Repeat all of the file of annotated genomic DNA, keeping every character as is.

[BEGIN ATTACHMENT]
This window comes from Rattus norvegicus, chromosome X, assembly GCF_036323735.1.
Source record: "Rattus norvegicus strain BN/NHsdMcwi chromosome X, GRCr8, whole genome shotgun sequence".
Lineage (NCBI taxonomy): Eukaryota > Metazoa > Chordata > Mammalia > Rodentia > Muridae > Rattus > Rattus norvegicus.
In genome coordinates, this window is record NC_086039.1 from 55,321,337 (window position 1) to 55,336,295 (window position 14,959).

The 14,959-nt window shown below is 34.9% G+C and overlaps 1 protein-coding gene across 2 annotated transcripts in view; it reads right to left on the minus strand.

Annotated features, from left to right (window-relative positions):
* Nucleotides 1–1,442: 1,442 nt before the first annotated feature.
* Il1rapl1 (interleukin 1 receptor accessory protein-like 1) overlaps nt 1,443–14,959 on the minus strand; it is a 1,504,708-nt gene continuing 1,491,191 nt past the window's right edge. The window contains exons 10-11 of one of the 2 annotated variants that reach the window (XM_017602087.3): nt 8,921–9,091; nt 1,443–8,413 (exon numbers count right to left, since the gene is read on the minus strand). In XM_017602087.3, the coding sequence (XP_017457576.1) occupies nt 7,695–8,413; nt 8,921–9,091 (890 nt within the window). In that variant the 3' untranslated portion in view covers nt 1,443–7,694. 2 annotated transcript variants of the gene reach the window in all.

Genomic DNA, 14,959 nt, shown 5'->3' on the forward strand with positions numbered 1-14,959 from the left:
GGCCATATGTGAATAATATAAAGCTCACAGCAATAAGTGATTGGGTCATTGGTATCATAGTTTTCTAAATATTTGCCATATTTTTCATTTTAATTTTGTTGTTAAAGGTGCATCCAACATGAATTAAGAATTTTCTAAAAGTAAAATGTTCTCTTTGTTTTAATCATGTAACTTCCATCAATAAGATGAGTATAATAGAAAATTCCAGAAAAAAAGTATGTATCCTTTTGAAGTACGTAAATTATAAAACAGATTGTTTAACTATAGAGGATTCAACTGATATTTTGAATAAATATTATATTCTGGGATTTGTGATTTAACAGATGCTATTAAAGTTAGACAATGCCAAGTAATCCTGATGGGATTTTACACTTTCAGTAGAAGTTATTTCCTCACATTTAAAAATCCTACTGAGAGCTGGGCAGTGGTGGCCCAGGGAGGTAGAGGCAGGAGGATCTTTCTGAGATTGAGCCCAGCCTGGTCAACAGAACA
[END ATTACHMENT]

This window comes from Rattus norvegicus, chromosome X, assembly GCF_036323735.1.
Source record: "Rattus norvegicus strain BN/NHsdMcwi chromosome X, GRCr8, whole genome shotgun sequence".
Lineage (NCBI taxonomy): Eukaryota > Metazoa > Chordata > Mammalia > Rodentia > Muridae > Rattus > Rattus norvegicus.
In genome coordinates, this window is record NC_086039.1 from 55,321,337 (window position 1) to 55,336,295 (window position 14,959).

The 14,959-nt window shown below is 34.9% G+C and overlaps 1 protein-coding gene across 2 annotated transcripts in view; it reads right to left on the minus strand.

Annotated features, from left to right (window-relative positions):
* Nucleotides 1–1,442: 1,442 nt before the first annotated feature.
* Il1rapl1 (interleukin 1 receptor accessory protein-like 1) overlaps nt 1,443–14,959 on the minus strand; it is a 1,504,708-nt gene continuing 1,491,191 nt past the window's right edge. The window contains exons 10-11 of one of the 2 annotated variants that reach the window (XM_017602087.3): nt 8,921–9,091; nt 1,443–8,413 (exon numbers count right to left, since the gene is read on the minus strand). In XM_017602087.3, the coding sequence (XP_017457576.1) occupies nt 7,695–8,413; nt 8,921–9,091 (890 nt within the window). In that variant the 3' untranslated portion in view covers nt 1,443–7,694. 2 annotated transcript variants of the gene reach the window in all.

Genomic DNA, 14,959 nt, shown 5'->3' on the forward strand with positions numbered 1-14,959 from the left:
GGCCATATGTGAATAATATAAAGCTCACAGCAATAAGTGATTGGGTCATTGGTATCATAGTTTTCTAAATATTTGCCATATTTTTCATTTTAATTTTGTTGTTAAAGGTGCATCCAACATGAATTAAGAATTTTCTAAAAGTAAAATGTTCTCTTTGTTTTAATCATGTAACTTCCATCAATAAGATGAGTATAATAGAAAATTCCAGAAAAAAAGTATGTATCCTTTTGAAGTACGTAAATTATAAAACAGATTGTTTAACTATAGAGGATTCAACTGATATTTTGAATAAATATTATATTCTGGGATTTGTGATTTAACAGATGCTATTAAAGTTAGACAATGCCAAGTAATCCTGATGGGATTTTACACTTTCAGTAGAAGTTATTTCCTCACATTTAAAAATCCTACTGAGAGCTGGGCAGTGGTGGCCCAGGGAGGTAGAGGCAGGAGGATCTTTCTGAGATTGAGCCCAGCCTGGTCAACAGAACA